Digital access to codes and standards can help facility managers to learn on the go. To keep up with the latest editions, real-time updates are vital to ensuring projects run smoothly and maintenance is done correctly and on time. 

Digitalized codes and standards support all teams involved in the design and construction process, especially managers who are expected to have a full line of sight into every element of a project. A digital hub of codes and standards acts as a home for the latest information, and it brings codes and standards to life through enhanced content, industry-specific scenarios, video tutorials and annotation features. 

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Gone are the days of writing critical information on sticky notes and hoping they do not fall out of the code manual. When leveraging digital tools, facility managers and their teams can experience the highest level of real-time collaboration through shared note features.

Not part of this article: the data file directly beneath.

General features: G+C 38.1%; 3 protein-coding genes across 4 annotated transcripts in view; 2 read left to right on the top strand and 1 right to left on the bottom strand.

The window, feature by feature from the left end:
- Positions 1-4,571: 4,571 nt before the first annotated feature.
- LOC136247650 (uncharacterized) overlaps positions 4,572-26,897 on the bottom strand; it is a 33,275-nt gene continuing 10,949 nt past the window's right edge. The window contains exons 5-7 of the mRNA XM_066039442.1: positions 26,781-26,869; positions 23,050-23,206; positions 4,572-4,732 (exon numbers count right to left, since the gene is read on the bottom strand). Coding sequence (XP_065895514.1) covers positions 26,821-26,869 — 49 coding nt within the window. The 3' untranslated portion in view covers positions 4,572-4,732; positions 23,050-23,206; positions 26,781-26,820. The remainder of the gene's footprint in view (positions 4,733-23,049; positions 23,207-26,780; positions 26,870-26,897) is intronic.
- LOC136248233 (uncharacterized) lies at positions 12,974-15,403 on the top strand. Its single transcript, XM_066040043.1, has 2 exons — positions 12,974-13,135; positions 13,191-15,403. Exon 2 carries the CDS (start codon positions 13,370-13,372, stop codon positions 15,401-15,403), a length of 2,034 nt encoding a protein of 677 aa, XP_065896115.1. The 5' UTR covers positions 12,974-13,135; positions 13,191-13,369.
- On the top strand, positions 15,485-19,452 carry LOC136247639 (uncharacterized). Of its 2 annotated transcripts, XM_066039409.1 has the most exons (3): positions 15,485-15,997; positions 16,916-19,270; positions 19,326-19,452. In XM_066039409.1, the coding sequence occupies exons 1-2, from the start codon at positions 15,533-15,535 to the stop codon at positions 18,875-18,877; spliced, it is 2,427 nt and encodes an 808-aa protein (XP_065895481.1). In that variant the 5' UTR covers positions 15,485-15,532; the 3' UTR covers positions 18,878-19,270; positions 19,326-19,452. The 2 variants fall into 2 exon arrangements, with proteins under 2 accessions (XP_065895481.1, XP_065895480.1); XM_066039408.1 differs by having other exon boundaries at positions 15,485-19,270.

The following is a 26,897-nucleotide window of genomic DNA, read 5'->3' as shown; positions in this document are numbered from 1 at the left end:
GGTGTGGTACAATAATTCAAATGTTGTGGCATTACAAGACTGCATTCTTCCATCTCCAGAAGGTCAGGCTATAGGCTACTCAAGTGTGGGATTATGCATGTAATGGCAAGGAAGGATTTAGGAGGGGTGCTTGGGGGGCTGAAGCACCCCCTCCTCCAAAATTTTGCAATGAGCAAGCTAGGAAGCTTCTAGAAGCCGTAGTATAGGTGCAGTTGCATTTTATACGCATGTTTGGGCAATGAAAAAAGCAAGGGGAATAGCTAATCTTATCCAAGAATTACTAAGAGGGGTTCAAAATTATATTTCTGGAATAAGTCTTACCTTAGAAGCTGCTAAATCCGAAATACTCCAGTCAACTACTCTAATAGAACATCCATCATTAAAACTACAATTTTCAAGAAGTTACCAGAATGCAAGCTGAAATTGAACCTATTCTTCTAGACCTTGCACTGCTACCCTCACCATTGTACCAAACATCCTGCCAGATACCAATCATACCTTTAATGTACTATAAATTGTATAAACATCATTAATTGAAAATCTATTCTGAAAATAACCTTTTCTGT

For example, when a manager needs to write notes on project-specific variances or authority having jurisdiction (AHJ) approvals for future renovations and inspections, they can share their thoughts and collaborate with other teams in one centralized location. Other project stakeholders can obtain immediate access to a manager’s strategic input regardless of whether they are on site or not. Digital tools support collaboration and facilitate documentation. 

Next generation workers 

The construction industry will need to attract an estimated 501,000 additional workers on top of the normal pace of hiring in 2024 to meet the demand for labor, according to the Associated Builders and Contractors Association. As the country continues to experience this massive labor shortage and retirement wave, shared notes and digital tools are preserving generational knowledge for new and existing employees alike. 

Gen Z workers are inherently tech savvy and are more likely to value careers that implement tech-focused learning methods, such as gamification, virtual reality (VR) and augmented reality (AR). These innovative training modules can increase retention by enabling trainees to experience lifelike scenarios that simulate potential hazards and to practice emergency response procedures without facing life-threatening risks.